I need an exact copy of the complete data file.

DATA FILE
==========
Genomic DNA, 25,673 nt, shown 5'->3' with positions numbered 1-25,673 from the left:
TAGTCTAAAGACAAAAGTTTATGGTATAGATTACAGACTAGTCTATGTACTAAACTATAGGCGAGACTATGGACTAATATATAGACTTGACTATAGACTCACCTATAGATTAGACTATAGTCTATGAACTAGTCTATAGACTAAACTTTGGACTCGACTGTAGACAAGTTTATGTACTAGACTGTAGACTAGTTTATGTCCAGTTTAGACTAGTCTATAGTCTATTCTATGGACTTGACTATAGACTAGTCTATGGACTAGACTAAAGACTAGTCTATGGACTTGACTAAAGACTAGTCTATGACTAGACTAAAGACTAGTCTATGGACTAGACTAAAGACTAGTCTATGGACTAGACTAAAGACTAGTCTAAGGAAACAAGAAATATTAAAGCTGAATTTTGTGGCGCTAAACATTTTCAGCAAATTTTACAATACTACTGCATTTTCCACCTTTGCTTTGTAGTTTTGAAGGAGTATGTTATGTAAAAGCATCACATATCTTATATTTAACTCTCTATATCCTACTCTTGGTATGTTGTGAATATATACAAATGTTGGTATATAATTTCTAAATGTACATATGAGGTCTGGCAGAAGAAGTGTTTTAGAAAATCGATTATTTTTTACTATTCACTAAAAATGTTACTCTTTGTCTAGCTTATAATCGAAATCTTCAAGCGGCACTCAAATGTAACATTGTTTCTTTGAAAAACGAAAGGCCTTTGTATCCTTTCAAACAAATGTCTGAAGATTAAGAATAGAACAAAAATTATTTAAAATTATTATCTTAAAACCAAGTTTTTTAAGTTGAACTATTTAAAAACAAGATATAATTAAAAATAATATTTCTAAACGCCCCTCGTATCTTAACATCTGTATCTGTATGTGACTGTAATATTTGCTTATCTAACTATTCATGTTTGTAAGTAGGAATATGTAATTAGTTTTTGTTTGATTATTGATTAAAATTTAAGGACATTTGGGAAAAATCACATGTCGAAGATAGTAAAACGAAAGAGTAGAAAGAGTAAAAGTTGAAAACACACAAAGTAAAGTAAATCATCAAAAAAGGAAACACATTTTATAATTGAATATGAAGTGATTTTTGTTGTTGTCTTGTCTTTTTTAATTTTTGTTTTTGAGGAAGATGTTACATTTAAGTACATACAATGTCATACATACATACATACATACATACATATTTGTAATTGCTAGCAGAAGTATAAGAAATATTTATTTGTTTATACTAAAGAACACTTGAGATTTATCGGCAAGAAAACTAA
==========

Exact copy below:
Genomic DNA, 25,673 nt, shown 5'->3' with positions numbered 1-25,673 from the left:
TAGTCTAAAGACAAAAGTTTATGGTATAGATTACAGACTAGTCTATGTACTAAACTATAGGCGAGACTATGGACTAATATATAGACTTGACTATAGACTCACCTATAGATTAGACTATAGTCTATGAACTAGTCTATAGACTAAACTTTGGACTCGACTGTAGACAAGTTTATGTACTAGACTGTAGACTAGTTTATGTCCAGTTTAGACTAGTCTATAGTCTATTCTATGGACTTGACTATAGACTAGTCTATGGACTAGACTAAAGACTAGTCTATGGACTTGACTAAAGACTAGTCTATGACTAGACTAAAGACTAGTCTATGGACTAGACTAAAGACTAGTCTATGGACTAGACTAAAGACTAGTCTAAGGAAACAAGAAATATTAAAGCTGAATTTTGTGGCGCTAAACATTTTCAGCAAATTTTACAATACTACTGCATTTTCCACCTTTGCTTTGTAGTTTTGAAGGAGTATGTTATGTAAAAGCATCACATATCTTATATTTAACTCTCTATATCCTACTCTTGGTATGTTGTGAATATATACAAATGTTGGTATATAATTTCTAAATGTACATATGAGGTCTGGCAGAAGAAGTGTTTTAGAAAATCGATTATTTTTTACTATTCACTAAAAATGTTACTCTTTGTCTAGCTTATAATCGAAATCTTCAAGCGGCACTCAAATGTAACATTGTTTCTTTGAAAAACGAAAGGCCTTTGTATCCTTTCAAACAAATGTCTGAAGATTAAGAATAGAACAAAAATTATTTAAAATTATTATCTTAAAACCAAGTTTTTTAAGTTGAACTATTTAAAAACAAGATATAATTAAAAATAATATTTCTAAACGCCCCTCGTATCTTAACATCTGTATCTGTATGTGACTGTAATATTTGCTTATCTAACTATTCATGTTTGTAAGTAGGAATATGTAATTAGTTTTTGTTTGATTATTGATTAAAATTTAAGGACATTTGGGAAAAATCACATGTCGAAGATAGTAAAACGAAAGAGTAGAAAGAGTAAAAGTTGAAAACACACAAAGTAAAGTAAATCATCAAAAAAGGAAACACATTTTATAATTGAATATGAAGTGATTTTTGTTGTTGTCTTGTCTTTTTTAATTTTTGTTTTTGAGGAAGATGTTACATTTAAGTACATACAATGTCATACATACATACATACATACATACATATTTGTAATTGCTAGCAGAAGTATAAGAAATATTTATTTGTTTATACTAAAGAACACTTGAGATTTATCGGCAAGAAAACTAA